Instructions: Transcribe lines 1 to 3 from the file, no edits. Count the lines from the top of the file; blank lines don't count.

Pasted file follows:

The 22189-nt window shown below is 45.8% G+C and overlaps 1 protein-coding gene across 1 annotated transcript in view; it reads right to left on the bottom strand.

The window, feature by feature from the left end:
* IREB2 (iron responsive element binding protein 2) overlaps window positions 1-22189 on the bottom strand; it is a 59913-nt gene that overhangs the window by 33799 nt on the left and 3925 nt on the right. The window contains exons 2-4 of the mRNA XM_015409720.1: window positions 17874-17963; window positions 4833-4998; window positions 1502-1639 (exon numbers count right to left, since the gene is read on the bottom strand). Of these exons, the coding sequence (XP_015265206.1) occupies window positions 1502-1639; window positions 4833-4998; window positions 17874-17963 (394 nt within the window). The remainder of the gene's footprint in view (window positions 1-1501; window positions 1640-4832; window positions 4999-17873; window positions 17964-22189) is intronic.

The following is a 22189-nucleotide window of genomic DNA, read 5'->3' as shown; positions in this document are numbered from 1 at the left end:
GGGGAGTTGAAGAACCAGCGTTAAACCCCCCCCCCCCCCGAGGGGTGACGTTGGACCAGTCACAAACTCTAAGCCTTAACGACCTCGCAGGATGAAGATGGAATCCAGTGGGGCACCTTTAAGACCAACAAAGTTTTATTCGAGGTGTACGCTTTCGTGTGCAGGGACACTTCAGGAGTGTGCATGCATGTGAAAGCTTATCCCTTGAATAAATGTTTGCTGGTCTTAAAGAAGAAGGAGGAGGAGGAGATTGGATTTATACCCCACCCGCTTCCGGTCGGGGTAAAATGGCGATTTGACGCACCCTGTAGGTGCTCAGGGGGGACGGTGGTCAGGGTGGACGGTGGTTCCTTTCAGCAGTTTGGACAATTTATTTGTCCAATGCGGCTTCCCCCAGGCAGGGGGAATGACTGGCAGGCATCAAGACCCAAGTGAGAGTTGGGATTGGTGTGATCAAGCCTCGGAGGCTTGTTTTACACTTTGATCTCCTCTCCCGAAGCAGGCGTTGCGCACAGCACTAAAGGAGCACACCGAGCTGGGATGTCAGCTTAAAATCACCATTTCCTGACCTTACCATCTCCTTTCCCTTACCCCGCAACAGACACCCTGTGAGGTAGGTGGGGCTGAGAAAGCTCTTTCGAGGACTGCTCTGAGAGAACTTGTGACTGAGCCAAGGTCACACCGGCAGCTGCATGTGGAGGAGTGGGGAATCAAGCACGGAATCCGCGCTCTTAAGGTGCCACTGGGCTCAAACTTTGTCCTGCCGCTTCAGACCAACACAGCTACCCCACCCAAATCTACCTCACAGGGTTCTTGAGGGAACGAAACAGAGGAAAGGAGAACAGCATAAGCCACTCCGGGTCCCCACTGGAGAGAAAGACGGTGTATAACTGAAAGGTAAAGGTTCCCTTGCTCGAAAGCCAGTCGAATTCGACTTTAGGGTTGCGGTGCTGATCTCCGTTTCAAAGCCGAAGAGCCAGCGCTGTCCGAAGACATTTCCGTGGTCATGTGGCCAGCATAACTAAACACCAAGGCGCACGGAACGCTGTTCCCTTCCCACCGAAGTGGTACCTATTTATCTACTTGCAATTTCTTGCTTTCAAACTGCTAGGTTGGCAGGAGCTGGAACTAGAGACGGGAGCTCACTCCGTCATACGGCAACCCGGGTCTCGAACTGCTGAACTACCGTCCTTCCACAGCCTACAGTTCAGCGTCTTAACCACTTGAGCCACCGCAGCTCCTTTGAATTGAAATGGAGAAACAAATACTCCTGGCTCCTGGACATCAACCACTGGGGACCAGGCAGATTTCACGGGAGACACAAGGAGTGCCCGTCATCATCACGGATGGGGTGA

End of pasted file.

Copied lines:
The 22189-nt window shown below is 45.8% G+C and overlaps 1 protein-coding gene across 1 annotated transcript in view; it reads right to left on the bottom strand.

The window, feature by feature from the left end:
* IREB2 (iron responsive element binding protein 2) overlaps window positions 1-22189 on the bottom strand; it is a 59913-nt gene that overhangs the window by 33799 nt on the left and 3925 nt on the right. The window contains exons 2-4 of the mRNA XM_015409720.1: window positions 17874-17963; window positions 4833-4998; window positions 1502-1639 (exon numbers count right to left, since the gene is read on the bottom strand). Of these exons, the coding sequence (XP_015265206.1) occupies window positions 1502-1639; window positions 4833-4998; window positions 17874-17963 (394 nt within the window). The remainder of the gene's footprint in view (window positions 1-1501; window positions 1640-4832; window positions 4999-17873; window positions 17964-22189) is intronic.